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Posts from the ‘Poetry’ Category

Kitchens Through Which I Have Traveled

Mehnaz Sahibzada

Image credit: the author

The beige one in Pasadena where my

baby sister swallowed a flask of medicine,


the oak one on Friar where I spoke Urdu

and learned my first Bollywood songs,


the dank one in Gulberg where Chaudry Saab

blamed us kiddos for burning the biryani,


the haunted one in a crumbling haveli,

where I mistook my Dadi for a ghost,


the cube one in Taif where I fried peas

with cumin & ghee, listening to Arabic television,


the humid one in Tampa where we baked

a birthday cake for my toy donkey,


the white one in Rancho Cucamonga where

I prank-called pizza joints with friends,


the pink one in Encino where my father’s pleas

stabbed a Scorpion perched on Spanish tile,


the bright one on Miranda where my mother

entertained a mountain, budding like a silverbell,


the dormitory one in Tucson where I boiled

packets of noodle soup between classes,


the brown one in my first college rental

where I crammed quesadillas & basic Russian,


the artsy one with blue tile where a shadow

lurked near the courtyard like a predatory moon,


and too many fiddlings to forget:    the time

I rolled mounds of dough with a friend who


traveled on Fullbright to Tunisia where he

adopted a girl, cooked my first Thanksgiving


into a seance, learned recipes for the curries

I stirred blocks from the Pacific, painted a


bookshelf yellow and green, baked lavender

cupcakes the day before my kitchen buzzed


into a swarm of bees, wrote poems about

snow, called psychics for life advice, learned the art


of saying little & the risks of saying too much.

Stewings where I drank bottles of cheap red


wine until I stopped uncorking bottles altogether,

moving into a home where the refrigerator


seems familiar and where the kitchen greets

me humming, I will love you warmly, like


a stove.    All it wants in return is to be touched by

the hands of someone who can stir a pot of


vegetables, who can trust the spices to do

their work, since they have traveled so far.

Mehnaz Sahibzada was born in Pakistan and raised in Los Angeles. She is a 2009 PEN America Emerging Voices Fellow in Poetry. Her work has appeared in numerous publications, such as Liminality, Moira, The Literary Hatchet, Desilit, Ellery Queen Mystery Magazine, Pedestal Magazine and Strange Horizons. Her first full-length collection, My Gothic Romance, was published in April 2019 by Finishing Line Press. A high school English teacher, she lives in southern California. To learn more about Mehnaz, visit her at

The last announcement in the metro before it was closed down

Harsh Anand


Owing to the pandemic,

we will be suspending our services


We urge all of you

to look outside the windows

for the rest of your journey

before you forget what your

city looks like.

Our last train

will be extended to midnight,

for those who have forgotten

their hearts elsewhere.

Couples who have to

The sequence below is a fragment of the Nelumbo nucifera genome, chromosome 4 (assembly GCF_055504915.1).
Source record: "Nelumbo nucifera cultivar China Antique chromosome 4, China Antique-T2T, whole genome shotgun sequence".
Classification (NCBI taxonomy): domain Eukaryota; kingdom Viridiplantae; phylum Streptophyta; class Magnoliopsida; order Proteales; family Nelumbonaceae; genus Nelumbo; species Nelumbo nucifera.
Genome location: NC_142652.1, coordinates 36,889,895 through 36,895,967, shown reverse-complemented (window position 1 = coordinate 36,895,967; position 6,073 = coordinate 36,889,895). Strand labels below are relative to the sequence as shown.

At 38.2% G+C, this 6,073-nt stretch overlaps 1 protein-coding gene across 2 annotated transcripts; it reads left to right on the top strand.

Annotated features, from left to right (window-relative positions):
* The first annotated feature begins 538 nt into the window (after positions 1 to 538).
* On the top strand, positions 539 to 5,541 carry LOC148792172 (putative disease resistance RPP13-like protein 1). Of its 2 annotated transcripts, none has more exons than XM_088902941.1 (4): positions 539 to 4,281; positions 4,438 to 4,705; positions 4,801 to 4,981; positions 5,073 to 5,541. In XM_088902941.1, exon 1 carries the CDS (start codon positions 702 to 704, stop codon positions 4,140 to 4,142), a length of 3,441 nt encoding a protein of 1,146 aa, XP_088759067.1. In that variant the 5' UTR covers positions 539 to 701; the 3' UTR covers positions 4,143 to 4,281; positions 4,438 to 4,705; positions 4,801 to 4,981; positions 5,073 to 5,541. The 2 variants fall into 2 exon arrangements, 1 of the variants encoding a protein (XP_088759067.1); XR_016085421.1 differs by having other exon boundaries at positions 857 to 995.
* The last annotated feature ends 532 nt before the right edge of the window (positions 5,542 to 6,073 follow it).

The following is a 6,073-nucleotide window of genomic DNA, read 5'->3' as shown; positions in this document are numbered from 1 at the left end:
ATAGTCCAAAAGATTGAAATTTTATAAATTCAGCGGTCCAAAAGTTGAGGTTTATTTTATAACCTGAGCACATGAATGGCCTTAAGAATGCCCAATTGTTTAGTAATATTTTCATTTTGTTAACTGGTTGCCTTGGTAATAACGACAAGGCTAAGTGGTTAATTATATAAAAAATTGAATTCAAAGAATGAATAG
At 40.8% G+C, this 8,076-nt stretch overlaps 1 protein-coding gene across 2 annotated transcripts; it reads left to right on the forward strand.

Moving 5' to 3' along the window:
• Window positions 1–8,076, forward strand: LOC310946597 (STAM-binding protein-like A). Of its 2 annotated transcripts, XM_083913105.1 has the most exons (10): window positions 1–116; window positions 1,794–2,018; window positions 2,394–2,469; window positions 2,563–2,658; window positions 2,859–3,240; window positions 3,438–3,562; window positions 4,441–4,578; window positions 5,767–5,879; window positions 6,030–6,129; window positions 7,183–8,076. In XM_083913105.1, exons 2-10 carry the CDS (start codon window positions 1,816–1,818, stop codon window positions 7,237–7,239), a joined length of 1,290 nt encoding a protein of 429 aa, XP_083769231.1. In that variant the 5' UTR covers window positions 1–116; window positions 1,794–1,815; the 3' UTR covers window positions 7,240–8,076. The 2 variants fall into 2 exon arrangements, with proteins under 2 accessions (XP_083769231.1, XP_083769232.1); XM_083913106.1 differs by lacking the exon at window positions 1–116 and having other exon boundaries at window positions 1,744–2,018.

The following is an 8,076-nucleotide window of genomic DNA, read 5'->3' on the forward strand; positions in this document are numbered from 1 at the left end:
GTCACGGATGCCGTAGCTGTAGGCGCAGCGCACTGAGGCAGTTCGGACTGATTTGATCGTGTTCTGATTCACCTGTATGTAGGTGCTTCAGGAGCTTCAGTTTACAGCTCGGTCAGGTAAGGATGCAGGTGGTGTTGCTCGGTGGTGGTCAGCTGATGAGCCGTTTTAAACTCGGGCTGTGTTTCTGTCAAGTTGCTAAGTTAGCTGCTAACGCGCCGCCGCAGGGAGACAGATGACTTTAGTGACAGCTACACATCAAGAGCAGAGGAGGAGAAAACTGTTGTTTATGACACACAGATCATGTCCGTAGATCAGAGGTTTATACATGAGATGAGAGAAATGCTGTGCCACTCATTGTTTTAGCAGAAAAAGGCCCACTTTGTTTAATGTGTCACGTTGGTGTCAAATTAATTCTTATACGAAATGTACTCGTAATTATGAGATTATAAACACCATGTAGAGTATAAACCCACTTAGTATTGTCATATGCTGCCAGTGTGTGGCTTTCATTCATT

part ways can

take platform two

to say their goodbyes.

The staff is requested

to collect all the apologies

scattered in coach five

and pile them neatly on the seats

so they can also feel

the burden of our weight,

if only for a night.

To acknowledge the abundance

of words we will have

to pull out of our throats,

in the coming weeks,

we will turn off the automated

messages but

write them on the floors instead,

besides the footprints

and replace the batteries

in all the clocks.

Our lost and found

has a single slipper, a pack of smokes

and a crumbled, almost illegible letter.

We will be holding on to them

like they are our own

Harsh Anand is a 24-year-old aspiring poet from New Delhi, India. He believes writing poetry is the one thing he knows best and is constantly looking for ways to improve both himself and his work.




The Urdu word that means good

and is said to wish your well-being,

is often used as an act of letting go.


The letting-it-be when a thought

that is somewhere between your lips

and the tongue, would rather be unsaid.


On a good day I would tell you that it means

to choose the being-well of the conversation –

that relationship – over the being-right of you.

Somewhere, ‘???’ would be the name of my home

—a place for love and light, where opinions exist

as a mosaic floor, and not half-eaten sentences.


Khair, I must stop lying—my tongue usually finds

the word, the way my hand looks for a light switch

when the room goes dark—to erase hazy uncertainty.

Image credit: the author


Growing up, Urdu constituted a much larger chunk of the daily-speak at home than what would qualify as Hindi. The distinction of this duality only came to my attention only after leaving home, but never managed to reached my vocabulary, and so the interpretation of the word “Khair” in this poem possibly is more of a vernacular usage, than a literal meaning.

Kartikay is a 27-year-old bilingual poet from Kanpur (UP) with his heart by the sea in Mumbai. Returning to poetry in 2020, he has been writing with The Quarantine Train – traversing voices, themes and forms in English or Hindustani. His original work has been featured in Narrow Road Journal, The Alipore Post, deCenter Magazine, and Gulmohar QuarterlyThe Usawa Literary Review featured a poem translated by him.

Bovine Intervention

Satya Dash

Congratulations, my father says, the vowels conspicuous

like rose petals in warm water. The news of my promotion

hastens the sky’s blackening. A small town of mustard oiled finger

licking dinners and burpy stomachs beckons behind the wind

shield. To love food is a great way to love yourself. Yet, I’m

tired of my mouth. How all it does is churn

want. Its ceaselessness, congratulatory beyond reform.

My parents too pick me up without fail every time I land

at the Bhubaneswar airport. 17 times in the last 6 years. I count

because cumulation offers resilience that nostalgia

doesn’t. The heat of the minute hand’s madness ends every daynight